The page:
Closed for a decade, the Rijksmuseum, Amsterdam‘s national jewel, finally reopened in mid-2013. The extensive restoration returned the massive building’s interior to its original 1885 charm. We started our visit with the “Gallery of Honour,” which is where you will find all of the paintings you might think would be in the Rijksmuseum. This is my favorite gallery, not because of the Vermeers and Rembrandts, but because it contains many lush Dutch still lifes that I am startled to find I’ve come to love after decades of thinking, “So what?” Pheasants, rabbits, random game, all dead. Dogs, both hunting and companion types, all living. Fruits and vegetables, featuring most spectacularly white asparagus. Fruit, much of which I cannot recognize. No surprise here, but tulips. And I would be remiss if I forgot to mention the lemons. Really, it’s like no one had ever painted a lemon before the Dutch.
We returned to the Rijksmuseum the next day to see the exhibit Art is Therapy by practical philosopher Alain de Botton and philosopher art historian John Armstrong. Really, this is best described as a meta-exhibit, essentially a contemporary show overlaying selected works from the permanent collection. The Post-Its start as soon as you enter the museum. At first, I didn’t even identify them as the exhibit I was there to see–that is, until I started reading. As you walk through the museum, you’ll occasionally see large Post-It notes next to an artwork. They are jarring, especially in contrast to the old masters. For me, this incongruity of oversized office products in the midst of a museum drew me to them, but I noticed that many other people simply ignored them.
These yellow notes provide, not factual information, but instead philosophical insights into the nature of art itself. I suppose this shouldn’t be surprising considering de Botton might be best known for his book How Proust Can Save Your Life. Still, it was an odd experience to read commentary on the purpose of art as well the experience of viewing art right there next in the museum. For example next to Vermeer‘s View of Houses in Delft (1658) the Post-It reads:
“In one of the side galleries of the Rijksmueusm’s Gallery of Honour, probably behind three rows of people, hangs one of the most famous works of art in the world.
“This is bad news. The extreme fame of a work of art is almost always unhelpful because, to touch us, art has to elicit a personal response–and that’s hard when a painting is said to be so distinguished. This painting is quite out of synch with its status in any case because, above all else, it wants to show us that the ordinary can be very special. The picture says that looking after a simple but beautiful home, cleaning the yard, watching over the children, darning clothes–and doing these things faithfully and without despair–is life’s real duty…”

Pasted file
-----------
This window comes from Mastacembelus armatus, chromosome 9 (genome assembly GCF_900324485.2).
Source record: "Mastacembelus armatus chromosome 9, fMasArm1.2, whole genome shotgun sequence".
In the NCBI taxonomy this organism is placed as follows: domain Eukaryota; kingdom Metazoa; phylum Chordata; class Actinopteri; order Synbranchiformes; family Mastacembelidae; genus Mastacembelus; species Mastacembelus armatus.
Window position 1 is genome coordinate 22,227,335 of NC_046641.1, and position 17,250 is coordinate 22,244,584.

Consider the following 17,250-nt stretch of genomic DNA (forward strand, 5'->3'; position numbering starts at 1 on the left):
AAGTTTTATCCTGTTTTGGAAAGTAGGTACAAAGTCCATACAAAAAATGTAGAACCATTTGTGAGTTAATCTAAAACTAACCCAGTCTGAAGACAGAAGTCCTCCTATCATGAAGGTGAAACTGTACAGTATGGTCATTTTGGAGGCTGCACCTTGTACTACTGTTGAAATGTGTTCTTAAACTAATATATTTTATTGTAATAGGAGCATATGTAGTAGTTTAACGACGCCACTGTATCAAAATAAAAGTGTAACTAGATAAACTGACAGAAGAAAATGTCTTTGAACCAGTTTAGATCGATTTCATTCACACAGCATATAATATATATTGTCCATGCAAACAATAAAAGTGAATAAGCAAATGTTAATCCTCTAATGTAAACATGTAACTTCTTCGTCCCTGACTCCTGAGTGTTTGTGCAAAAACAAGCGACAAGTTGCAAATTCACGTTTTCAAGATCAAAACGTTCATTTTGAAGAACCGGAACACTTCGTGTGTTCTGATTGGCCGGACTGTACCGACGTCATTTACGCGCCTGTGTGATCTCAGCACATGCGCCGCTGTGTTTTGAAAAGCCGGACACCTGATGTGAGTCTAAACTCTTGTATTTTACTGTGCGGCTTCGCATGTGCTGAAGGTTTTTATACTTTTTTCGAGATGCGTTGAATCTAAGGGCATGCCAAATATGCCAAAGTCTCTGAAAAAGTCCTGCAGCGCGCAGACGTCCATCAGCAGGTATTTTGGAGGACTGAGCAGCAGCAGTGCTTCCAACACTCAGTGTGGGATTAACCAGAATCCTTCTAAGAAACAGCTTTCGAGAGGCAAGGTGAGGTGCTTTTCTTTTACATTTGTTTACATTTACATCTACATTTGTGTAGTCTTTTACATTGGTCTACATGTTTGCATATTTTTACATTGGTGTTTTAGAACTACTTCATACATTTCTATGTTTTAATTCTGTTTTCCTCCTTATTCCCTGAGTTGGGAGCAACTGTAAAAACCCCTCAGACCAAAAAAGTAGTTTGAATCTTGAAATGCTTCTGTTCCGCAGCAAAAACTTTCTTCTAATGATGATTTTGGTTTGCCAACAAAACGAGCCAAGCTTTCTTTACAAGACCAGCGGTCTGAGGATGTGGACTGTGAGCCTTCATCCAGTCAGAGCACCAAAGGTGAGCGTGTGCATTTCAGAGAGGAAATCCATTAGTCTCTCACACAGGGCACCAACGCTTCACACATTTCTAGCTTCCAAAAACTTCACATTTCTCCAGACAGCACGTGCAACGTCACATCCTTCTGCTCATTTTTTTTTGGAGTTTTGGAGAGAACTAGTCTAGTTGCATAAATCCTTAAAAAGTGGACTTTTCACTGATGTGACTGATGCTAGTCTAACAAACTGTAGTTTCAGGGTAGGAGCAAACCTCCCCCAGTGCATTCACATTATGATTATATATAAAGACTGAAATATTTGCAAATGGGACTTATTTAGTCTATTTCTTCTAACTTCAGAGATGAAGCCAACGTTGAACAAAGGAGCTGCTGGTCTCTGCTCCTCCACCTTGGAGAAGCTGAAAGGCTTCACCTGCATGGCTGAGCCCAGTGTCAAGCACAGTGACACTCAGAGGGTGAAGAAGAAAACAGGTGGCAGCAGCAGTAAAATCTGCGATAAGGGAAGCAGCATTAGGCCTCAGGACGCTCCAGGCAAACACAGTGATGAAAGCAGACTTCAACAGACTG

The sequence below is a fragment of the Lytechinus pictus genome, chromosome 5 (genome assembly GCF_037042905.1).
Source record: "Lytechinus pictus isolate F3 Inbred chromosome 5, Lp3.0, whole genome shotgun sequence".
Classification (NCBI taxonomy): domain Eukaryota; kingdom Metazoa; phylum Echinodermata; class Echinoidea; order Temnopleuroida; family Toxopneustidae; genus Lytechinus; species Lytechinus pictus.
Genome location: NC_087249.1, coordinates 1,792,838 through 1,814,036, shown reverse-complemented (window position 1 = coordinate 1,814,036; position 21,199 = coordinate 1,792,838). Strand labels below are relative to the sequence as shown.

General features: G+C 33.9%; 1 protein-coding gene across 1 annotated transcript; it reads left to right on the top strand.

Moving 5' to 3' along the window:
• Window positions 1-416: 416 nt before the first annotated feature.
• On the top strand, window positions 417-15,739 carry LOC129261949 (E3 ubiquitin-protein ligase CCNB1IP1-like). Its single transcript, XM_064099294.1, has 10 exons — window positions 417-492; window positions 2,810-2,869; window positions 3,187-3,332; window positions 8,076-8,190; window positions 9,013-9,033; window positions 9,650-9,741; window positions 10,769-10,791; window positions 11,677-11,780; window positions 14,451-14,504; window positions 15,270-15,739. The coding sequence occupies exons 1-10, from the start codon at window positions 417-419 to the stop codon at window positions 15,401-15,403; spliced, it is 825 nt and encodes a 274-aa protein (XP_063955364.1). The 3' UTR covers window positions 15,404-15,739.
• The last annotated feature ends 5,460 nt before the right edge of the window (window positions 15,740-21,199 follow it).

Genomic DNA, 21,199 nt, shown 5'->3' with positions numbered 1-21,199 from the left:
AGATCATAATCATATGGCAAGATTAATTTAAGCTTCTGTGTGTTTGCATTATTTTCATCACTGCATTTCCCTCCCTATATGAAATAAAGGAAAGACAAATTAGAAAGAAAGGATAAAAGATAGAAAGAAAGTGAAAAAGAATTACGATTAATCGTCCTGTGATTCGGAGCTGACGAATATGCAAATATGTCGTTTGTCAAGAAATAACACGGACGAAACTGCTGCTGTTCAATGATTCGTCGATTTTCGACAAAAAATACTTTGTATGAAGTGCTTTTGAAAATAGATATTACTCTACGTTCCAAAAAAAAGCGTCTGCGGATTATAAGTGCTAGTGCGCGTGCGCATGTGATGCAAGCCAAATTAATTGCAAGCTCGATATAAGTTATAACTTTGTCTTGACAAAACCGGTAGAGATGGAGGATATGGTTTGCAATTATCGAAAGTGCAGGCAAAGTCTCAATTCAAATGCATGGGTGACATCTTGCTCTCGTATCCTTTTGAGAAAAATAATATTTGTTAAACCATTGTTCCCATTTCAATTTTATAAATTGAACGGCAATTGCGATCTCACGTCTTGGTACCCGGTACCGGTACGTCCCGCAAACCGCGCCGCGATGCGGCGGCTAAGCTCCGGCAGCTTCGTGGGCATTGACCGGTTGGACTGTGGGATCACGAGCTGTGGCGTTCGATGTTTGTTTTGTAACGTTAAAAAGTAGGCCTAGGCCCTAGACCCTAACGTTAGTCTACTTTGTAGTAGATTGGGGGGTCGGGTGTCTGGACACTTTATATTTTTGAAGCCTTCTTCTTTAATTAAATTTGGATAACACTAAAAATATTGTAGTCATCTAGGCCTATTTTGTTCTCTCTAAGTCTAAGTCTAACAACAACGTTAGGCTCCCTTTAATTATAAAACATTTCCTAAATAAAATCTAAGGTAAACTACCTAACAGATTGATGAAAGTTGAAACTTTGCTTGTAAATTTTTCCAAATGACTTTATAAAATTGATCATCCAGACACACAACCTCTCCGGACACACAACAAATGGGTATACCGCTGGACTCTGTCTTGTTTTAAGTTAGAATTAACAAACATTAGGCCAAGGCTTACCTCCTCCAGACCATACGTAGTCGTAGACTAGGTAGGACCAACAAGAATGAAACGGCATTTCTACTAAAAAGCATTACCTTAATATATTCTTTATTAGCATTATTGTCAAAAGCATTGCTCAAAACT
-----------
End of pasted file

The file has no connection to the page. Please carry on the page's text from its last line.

It is a great gift to be yanked from the malay of Vermeer fans right into the work itself. I suppose the painting alone should do that, but it didn’t. For me, it took these words to place me in the picture. For that alone, I am impressed.
The Rijksmuseum offered up all the Dutch Masters I anticipated and I wasn’t disappointed. What I wasn’t expecting was an historic museum to be so thoroughly modern. Art is Therapy prods the museum-goer into engaging with the works in a more authentic way. This contemporary way of thinking about art does not end with the physical museum and its works. More than 120,000 images from the collection are available at the Rijksmuseum website with the ultimate goal of eventually having the complete collection online. These high-resolution images can be downloaded to do with what you will. Also available are many guided tours that you can load onto your phone through the Rijksmuseum app to help you navigate the, quite honestly, intimidatingly large collection. They offer free wi-fi throughout the building, which makes it easy to use your phone for the tours. We took the tour for Art is Therapy, narrated by Alain de Botton himself. I’m glad I took advantage of this offering because it brought me to sections of the museum I likely would have forgone, like the room of Asian ceramics, the suit of armor, or the room of nautical miniatures. As I finished the tour, I realized that with the tour app and the high-res images, it was possible to take this tour from ones home computer. Of course, it isn’t the same, but I think it would be worthwhile anyway. Besides, you’ll probably get a better up-close view of that Vermeer from your livingroom than packed behind three rows of people.